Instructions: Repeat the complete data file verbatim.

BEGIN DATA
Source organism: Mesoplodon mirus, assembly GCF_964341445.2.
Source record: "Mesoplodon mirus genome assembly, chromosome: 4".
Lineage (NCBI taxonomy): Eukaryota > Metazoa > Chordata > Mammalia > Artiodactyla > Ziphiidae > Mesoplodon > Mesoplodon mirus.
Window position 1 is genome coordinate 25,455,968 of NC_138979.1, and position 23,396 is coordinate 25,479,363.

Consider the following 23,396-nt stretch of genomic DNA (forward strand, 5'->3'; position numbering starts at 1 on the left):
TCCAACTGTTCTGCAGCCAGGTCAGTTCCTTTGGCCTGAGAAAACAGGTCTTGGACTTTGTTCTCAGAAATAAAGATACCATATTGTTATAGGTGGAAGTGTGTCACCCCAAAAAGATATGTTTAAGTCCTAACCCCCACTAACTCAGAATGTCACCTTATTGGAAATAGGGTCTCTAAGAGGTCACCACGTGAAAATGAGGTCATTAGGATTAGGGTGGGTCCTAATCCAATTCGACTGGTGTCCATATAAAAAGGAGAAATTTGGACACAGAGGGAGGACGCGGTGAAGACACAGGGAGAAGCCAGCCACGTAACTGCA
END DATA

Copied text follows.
Source organism: Mesoplodon mirus, assembly GCF_964341445.2.
Source record: "Mesoplodon mirus genome assembly, chromosome: 4".
Lineage (NCBI taxonomy): Eukaryota > Metazoa > Chordata > Mammalia > Artiodactyla > Ziphiidae > Mesoplodon > Mesoplodon mirus.
Window position 1 is genome coordinate 25,455,968 of NC_138979.1, and position 23,396 is coordinate 25,479,363.

Consider the following 23,396-nt stretch of genomic DNA (forward strand, 5'->3'; position numbering starts at 1 on the left):
TCCAACTGTTCTGCAGCCAGGTCAGTTCCTTTGGCCTGAGAAAACAGGTCTTGGACTTTGTTCTCAGAAATAAAGATACCATATTGTTATAGGTGGAAGTGTGTCACCCCAAAAAGATATGTTTAAGTCCTAACCCCCACTAACTCAGAATGTCACCTTATTGGAAATAGGGTCTCTAAGAGGTCACCACGTGAAAATGAGGTCATTAGGATTAGGGTGGGTCCTAATCCAATTCGACTGGTGTCCATATAAAAAGGAGAAATTTGGACACAGAGGGAGGACGCGGTGAAGACACAGGGAGAAGCCAGCCACGTAACTGCA